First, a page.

Data Reveals 9,000 Women and 12,000 Children Killed in Gaza – Will the World Pay Attention?

0
conflict with Gaza
Image credits: unfpa.org

As the devastating impact of the war in Gaza approaches its five-month mark, the toll on women’s lives has been unprecedented. According to data from the UN Women and the Health Ministry in Hamas-run Gaza, an estimated 9,000 women and over 12,300 children have fallen victim to the conflict, reportedly killed by Israeli forces since early October. The situation is dire, with headlines revealing the harsh reality faced by women in Gaza: from using period-delaying pills due to lack of privacy and water, to experiencing premature births and miscarriages.

The Israeli Parliament, or Knesset, convened a session in November specifically addressing sexual and gender-based violence during the ongoing conflict with Gaza. UN Women has urgently called for a humanitarian ceasefire and the establishment of unrestricted humanitarian access to provide essential aid. This includes food, water, fuel, and healthcare supplies specifically targeting the needs of women and girls in Gaza.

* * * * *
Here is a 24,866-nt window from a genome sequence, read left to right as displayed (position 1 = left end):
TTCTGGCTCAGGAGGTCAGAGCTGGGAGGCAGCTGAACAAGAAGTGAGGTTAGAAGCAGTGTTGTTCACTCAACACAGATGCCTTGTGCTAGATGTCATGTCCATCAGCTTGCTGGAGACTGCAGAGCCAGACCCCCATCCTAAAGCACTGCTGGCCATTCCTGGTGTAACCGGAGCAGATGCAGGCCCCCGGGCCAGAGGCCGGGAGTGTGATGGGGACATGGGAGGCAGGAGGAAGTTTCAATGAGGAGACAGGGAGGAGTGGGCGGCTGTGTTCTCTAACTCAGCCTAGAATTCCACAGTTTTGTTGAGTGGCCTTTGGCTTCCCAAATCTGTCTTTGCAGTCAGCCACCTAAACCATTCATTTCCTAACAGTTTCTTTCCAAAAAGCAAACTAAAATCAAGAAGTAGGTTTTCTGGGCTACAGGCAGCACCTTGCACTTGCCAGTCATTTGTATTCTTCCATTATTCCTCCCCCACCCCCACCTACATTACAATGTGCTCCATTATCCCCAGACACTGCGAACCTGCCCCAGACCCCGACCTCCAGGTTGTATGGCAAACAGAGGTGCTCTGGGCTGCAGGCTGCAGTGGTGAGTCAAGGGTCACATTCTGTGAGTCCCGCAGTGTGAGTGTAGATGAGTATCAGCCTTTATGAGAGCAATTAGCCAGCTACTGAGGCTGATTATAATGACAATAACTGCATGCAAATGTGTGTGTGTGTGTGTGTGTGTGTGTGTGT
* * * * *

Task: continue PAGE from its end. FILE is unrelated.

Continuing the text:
The impact of the conflict has revealed a cruel inversion in the demographics of casualties. In the 15 years preceding the recent conflict, 67 percent of civilians killed in Gaza and the West Bank were men, while less than 14 percent were women. However, since the onset of the current conflict, women and children have become the predominant victims. This shift underscores the urgent need for a reassessment of humanitarian efforts to address the specific vulnerabilities faced by women in the midst of this crisis.

The situation in Gaza remains dire, with hundreds of thousands of civilians living under unbearable conditions. The UN Women’s report sheds light on the disproportionate impact on women and girls, emphasizing the urgency of providing essential aid and support to this vulnerable population. As the conflict continues, it is crucial to prioritize the well-being and safety of women and girls in Gaza.

Repurposed article originally published in She the People

Leave a Reply